In front of last night’s highlight reel, Stoke watches blocks and tomahawks from guys whose vomit he has cleaned out of the back of his Range Rover. They have shared tall stacks of diner pancakes and palaver about their last warm bed on spun-out nights in unknown cities. He has marked occasions of birth and death beside them, and now they’re nothing more than familiar icons on a silver screen.

At least he’s beating the spread. Statistics hold that sixty percent of NBA players are broke within five years of leaving the league, an anniversary he reached two months ago.

In the apartment below, the tenant is yelling, “Where did you put the margarine, Cecile?” The man is seventy-one and has advanced rheumatoid arthritis. He used to be a famous dressmaker in Shanghai, and now with his fingers skewed––what they call a swan-neck deformity––all he has is his beautiful relic of a wife.

The landlord lives to gossip.

Below, the small talk of the arthritic dressmaker and his former-model wife, and above, the footfalls of a Pritzker Prizewinning landscape architect. This is the company he keeps.

He hunches at the eastern edge of his custom-sized bed. Coffee stains form state boundaries on the road map of the comforter, a blonde roast for California, cortado for New York. Stimulants now fill the space left by team travel. At his bedside is a compact black refrigerator with a door that’s hard to jimmy, and from it he yanks a diet cola.

The comforter is bordering on obscene. He needs to take it to the damn dry cleaner. Why he can’t bring himself to walk the two blocks, split ten words with the small fry behind the counter, is beyond him. With the television still lit, the unopened can in his big hand, his limbs find the corners of the mattress. The chemical clean will wait. The only errand he can think about performing is going back to sleep.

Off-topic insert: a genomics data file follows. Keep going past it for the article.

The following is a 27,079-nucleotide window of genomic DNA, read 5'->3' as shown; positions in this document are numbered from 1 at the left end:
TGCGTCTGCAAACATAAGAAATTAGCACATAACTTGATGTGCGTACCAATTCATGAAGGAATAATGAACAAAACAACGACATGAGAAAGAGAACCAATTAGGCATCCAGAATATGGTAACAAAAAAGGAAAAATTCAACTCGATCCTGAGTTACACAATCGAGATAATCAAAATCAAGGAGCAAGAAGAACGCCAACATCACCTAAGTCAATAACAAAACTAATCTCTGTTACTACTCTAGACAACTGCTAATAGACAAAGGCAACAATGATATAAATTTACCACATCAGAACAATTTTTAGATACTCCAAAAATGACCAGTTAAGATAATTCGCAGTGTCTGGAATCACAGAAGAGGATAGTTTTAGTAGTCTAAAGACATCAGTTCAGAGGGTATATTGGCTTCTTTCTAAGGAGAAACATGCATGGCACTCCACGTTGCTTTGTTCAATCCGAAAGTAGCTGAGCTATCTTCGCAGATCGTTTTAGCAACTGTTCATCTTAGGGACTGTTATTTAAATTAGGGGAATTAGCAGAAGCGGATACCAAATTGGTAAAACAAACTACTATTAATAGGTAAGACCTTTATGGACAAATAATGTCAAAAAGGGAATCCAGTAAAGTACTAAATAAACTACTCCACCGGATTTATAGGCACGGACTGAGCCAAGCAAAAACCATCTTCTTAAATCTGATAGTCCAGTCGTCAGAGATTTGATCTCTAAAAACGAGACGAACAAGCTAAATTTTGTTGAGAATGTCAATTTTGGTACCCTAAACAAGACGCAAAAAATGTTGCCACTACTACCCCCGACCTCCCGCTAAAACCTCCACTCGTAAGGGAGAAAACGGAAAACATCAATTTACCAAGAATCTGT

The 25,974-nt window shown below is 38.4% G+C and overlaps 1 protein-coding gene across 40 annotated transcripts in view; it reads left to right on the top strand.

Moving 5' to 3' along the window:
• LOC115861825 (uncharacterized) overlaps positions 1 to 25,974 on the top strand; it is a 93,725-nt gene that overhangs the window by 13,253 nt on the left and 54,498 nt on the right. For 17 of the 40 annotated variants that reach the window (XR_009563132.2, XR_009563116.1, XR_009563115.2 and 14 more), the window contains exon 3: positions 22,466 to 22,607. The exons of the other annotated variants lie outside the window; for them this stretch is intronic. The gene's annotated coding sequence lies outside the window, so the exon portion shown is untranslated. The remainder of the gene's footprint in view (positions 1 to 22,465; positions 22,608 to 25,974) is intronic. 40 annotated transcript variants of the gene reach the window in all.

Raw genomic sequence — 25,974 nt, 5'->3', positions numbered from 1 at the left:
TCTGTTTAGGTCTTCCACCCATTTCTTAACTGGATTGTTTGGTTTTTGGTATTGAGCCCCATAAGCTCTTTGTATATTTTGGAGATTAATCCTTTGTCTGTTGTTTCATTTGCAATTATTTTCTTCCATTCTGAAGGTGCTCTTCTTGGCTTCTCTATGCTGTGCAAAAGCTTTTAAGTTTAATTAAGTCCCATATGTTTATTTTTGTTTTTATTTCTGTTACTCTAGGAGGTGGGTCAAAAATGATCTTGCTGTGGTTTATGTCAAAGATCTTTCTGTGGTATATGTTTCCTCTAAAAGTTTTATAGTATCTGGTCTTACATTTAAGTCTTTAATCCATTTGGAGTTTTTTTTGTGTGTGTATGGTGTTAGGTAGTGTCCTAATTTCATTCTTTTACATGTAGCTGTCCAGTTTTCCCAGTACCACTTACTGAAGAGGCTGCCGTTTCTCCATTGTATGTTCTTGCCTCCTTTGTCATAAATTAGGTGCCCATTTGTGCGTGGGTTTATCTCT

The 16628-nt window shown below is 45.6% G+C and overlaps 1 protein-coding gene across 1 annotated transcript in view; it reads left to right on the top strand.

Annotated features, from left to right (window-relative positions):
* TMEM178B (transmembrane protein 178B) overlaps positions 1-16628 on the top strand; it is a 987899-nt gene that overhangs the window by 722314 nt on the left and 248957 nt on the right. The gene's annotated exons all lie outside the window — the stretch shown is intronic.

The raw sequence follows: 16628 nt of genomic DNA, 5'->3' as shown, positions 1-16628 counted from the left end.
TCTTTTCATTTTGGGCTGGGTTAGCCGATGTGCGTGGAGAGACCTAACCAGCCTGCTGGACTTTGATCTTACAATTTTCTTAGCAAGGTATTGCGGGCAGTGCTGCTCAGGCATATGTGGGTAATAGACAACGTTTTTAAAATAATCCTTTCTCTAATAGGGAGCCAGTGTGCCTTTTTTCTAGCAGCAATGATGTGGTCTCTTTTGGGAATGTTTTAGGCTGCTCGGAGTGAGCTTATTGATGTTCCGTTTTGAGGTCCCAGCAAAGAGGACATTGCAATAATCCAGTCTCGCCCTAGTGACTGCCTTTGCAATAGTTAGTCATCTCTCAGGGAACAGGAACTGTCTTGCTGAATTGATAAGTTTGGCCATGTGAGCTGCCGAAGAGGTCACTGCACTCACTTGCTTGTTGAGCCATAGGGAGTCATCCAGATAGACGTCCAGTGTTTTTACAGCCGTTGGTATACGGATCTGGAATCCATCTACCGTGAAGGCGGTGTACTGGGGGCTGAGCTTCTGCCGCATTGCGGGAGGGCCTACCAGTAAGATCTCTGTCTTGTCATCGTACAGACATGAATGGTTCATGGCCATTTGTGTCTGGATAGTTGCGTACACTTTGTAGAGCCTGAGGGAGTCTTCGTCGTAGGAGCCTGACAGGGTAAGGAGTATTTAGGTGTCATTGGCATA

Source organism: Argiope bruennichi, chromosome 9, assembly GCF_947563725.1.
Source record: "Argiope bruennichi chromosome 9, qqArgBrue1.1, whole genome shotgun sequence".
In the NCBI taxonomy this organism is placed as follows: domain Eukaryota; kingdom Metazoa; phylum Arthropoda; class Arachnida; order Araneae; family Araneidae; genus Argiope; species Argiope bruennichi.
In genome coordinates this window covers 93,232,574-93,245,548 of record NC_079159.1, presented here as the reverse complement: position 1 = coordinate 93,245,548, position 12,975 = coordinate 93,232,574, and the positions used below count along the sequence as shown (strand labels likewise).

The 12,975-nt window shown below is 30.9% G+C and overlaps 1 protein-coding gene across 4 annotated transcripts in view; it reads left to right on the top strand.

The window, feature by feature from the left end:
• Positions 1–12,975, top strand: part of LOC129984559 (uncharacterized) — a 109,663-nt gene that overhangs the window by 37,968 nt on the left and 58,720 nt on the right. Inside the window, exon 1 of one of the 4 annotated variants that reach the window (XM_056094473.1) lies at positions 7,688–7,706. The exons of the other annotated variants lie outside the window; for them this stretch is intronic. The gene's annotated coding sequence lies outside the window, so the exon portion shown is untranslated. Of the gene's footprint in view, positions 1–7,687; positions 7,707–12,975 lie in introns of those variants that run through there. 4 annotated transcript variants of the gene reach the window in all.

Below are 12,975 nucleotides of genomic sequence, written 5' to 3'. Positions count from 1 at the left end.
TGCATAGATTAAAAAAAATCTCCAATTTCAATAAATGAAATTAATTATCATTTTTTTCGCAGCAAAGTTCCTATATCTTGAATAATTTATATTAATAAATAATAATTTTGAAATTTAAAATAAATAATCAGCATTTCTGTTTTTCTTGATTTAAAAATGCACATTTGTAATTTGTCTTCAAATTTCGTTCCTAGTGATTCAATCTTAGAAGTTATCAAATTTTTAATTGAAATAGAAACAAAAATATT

* * *

Four in the afternoon, Stoke wakes with palpitations. The organ mimics a heavily delayed backbeat, some primal equivalent of Wilson Pickett’s “In The Midnight Hour.” He blames the caffeine.

He rolls onto his right, the deflated basketball of his stomach resisting the course. His heart is going one-two-three-four-one-two-one-two, hasty emphasis on the ones, plainer on the multiples. He needs to get to the bathtub, he needs to turn the silver tap to cold, he needs to hold the showerhead to his Achilles tendon where the tissue is raw and will feel the shock most clearly and he needs to make that happen right now.

The television is airing a story about a ten-year-old phenom in Amarillo who has become a renowned practitioner of the Philippine martial art of eskrima. In a blade culture, the anchor says, weapons training is what gives the fighters their edge. Any ordinary object can be used in a street fight to multiply force. In one hand, the kid has a karambit, a knife shaped like a tiger’s claw, and in the other he has a ballpoint pen.

Stoke makes it to the shower, because it’s easier than turning off the TV. The water finds comfortable stretches in some ligaments and tender tracts in others. Afterward, he skips the motion of toweling and pegs straight into a pair of ratty gym shorts that have been in his closet since Michael Jordan retired the first time.